The morning after pill: emergency contraception explained

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How emergency contraception works and where you can go to get the morning after pill.

Medically reviewed by Dr Juliet McGrattan (MBChB) and words by Rita Ghelani (BPharm, MRPharmS)

In need of emergency contraception? If it’s the morning after the night before and things didn’t go to plan, don’t panic! To prevent an unwanted pregnancy after having unprotected sex you can use emergency contraception, provided you follow the instructions. Pharmacist Rita Ghelani explains:

What is emergency contraception?

There are two forms of emergency contraception that can be used after unprotected sex to prevent pregnancy, namely the morning after pill and the emergency IUD – also known as ‘the emergency coil’.

The emergency IUD (intrauterine device) is the most effective form of emergency contraception. It’s a small plastic and copper device which is inserted into the womb via the vagina and as well as providing emergency contraception, it can remain in place as a long term contraceptive too.

When it comes to the morning after pill – you have a choice of two different pills – containing either ulipristal acetate or levonorgestrel.

Visit your GP or find a sexual health clinic near you to speak to a healthcare professional about the various treatments available, so you can make a choice based on what is most suitable for you.

Can you buy the morning after pill online?

It is possible to order the morning after pill online. In order to do this, you must complete a selection of health-related questions on the pharmacy website to ensure the medication is appropriate for you in terms of time frame, interactions and allergies. After the answers have been checked and approved you can arrange delivery or collection from the pharmacy.

⚠️ For online pharmacies offering this service, visit ellaOne. But remember: emergency contraception is more effective the sooner it is taken.

Do you need a doctor’s appointment?

If you need emergency contraception, you can head straight to the pharmacy to get the morning after pill after a quick consultation with the pharmacist – you don’t need to get a prescription from your doctor, although it is also possible to go down this route, too.

How does the morning after pill work?

Contrary to popular belief, the morning after pill does not cause an ’emergency period’ or an abortion. It actually works by delaying egg release (ovulation), meaning that the sperm waiting in the fallopian tubes will be unable to meet an egg and fertilise it.

This is similar to regular contraceptive pills, which mostly work by preventing egg release. If you are already pregnant, emergency contraception will not interrupt your pregnancy.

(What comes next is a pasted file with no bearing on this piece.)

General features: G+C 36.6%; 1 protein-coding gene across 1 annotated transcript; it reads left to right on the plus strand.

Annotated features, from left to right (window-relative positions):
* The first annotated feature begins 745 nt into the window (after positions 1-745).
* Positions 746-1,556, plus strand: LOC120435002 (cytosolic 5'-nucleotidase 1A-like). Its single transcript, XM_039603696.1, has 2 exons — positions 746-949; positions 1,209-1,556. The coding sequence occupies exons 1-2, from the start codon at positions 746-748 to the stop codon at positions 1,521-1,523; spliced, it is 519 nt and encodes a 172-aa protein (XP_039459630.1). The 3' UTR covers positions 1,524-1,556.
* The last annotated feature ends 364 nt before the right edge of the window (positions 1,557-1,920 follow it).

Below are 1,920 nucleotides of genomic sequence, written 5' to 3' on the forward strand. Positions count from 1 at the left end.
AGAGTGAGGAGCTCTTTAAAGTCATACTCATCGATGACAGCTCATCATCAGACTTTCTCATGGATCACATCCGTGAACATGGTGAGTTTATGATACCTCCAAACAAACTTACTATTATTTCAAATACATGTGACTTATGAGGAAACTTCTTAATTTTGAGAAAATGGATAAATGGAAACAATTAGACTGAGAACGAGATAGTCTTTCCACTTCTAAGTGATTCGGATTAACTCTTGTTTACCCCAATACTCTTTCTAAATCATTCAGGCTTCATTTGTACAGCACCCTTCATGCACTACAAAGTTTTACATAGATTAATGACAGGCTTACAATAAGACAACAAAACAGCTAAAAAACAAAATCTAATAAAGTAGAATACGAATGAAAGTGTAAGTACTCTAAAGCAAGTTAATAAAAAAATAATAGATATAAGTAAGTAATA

⚠️ Emergency contraception won’t protect you from sexually transmitted infections. If you’re having sex with a new partner, always use a condom.

Does the morning after pill affect fertility?

Emergency contraception has no effect on future fertility, so it won’t protect you from pregnancy if you have unprotected sex again several days after taking it.

If you want to have sex after using emergency contraception, use a barrier method, such as a condom.

Although oral emergency contraceptive pills must be taken as soon as possible after unprotected sex, don’t panic if you haven’t been able to take it immediately.

  • Levonorgestrelcan be taken within 3 days (72 hours) of unprotected sex.
  • ellaOne(ulipristal acetate) can be taken within 5 days (120 hours).

Both pills work by preventing or delaying ovulation and must therefore be taken as soon as possible, as they are not effective if ovulation has already taken place. They are less effective the later you leave it.

The emergency IUD is more effective than emergency contraceptive pills. It can be inserted up to five days after unprotected sex or up to five days after the earliest time you could have ovulated. Your doctor may suggest you take an emergency contraceptive pill straight away whilst arranging an IUD fitting for you.

Am I pregnant?

No method of emergency contraceptive has a 100 per cent guarantee of success. Your next period should come approximately when you are expecting it (unless you have started a longer term hormonal contraceptive immediately after your emergency contraceptive).

If your period is more than seven days late, then you should do a pregnancy test. A negative pregnancy test three weeks after you had unprotected sex will give you the reassurance that you are not pregnant.

Remember too that unprotected sex puts you at risk of sexually transmitted infections and you can attend a sexual health clinic for a screen.

Longer term contraception options

Emergency contraception is not as effective as using regular contraception, so if you’ve had to use it then it’s a good idea to consider your contraception needs. Have a chat to the health care professional who provides your emergency contraception as to what method might suit you best.

People often tend to think that the pill is their only option but there are many more to choose from, plenty of which don’t require you to remember to take them every day. As well as IUDs, there are contraceptive injectionsimplantsvaginal rings and contraceptive patches. You need to find what works best for you and that may not be the same as what works best for your friends so don’t be afraid to try something new.

Net Doctor

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